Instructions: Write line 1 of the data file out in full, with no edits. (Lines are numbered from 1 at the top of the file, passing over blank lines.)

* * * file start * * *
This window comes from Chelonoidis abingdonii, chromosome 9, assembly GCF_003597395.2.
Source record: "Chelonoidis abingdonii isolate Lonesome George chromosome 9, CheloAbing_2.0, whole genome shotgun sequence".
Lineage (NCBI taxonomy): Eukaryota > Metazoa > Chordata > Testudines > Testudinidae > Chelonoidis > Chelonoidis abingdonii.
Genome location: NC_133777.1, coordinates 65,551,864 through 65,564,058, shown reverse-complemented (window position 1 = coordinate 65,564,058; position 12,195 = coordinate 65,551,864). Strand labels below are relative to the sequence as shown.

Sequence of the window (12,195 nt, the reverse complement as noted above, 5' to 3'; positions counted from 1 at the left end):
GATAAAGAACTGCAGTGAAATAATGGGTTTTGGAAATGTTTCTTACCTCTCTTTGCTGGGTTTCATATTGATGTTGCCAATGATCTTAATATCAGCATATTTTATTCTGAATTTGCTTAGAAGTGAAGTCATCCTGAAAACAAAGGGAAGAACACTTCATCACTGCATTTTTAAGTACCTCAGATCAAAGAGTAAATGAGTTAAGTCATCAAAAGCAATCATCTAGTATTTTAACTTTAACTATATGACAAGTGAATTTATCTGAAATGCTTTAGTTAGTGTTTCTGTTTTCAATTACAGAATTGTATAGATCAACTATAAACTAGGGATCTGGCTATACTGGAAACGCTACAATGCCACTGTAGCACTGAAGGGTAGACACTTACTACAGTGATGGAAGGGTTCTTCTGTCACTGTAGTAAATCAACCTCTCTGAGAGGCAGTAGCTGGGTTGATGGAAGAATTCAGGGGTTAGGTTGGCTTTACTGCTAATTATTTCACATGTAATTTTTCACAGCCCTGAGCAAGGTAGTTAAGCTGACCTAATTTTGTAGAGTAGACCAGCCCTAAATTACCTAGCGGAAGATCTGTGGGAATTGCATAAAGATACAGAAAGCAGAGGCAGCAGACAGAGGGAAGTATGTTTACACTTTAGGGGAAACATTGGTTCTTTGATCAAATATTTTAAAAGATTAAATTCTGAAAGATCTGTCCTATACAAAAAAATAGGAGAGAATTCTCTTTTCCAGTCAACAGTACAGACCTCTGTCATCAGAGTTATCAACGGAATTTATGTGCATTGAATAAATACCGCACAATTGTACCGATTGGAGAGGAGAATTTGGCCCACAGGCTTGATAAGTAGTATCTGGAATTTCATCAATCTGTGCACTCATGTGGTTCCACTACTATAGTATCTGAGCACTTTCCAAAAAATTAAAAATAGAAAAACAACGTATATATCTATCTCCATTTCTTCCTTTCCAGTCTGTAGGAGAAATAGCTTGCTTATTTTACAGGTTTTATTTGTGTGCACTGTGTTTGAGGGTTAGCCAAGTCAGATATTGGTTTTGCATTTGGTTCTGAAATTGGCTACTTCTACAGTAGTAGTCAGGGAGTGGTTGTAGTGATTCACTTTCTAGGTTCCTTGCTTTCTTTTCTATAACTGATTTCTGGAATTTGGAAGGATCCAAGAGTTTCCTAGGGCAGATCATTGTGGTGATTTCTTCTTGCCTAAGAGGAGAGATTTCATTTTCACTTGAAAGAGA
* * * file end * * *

This window comes from Chelonoidis abingdonii, chromosome 9, assembly GCF_003597395.2.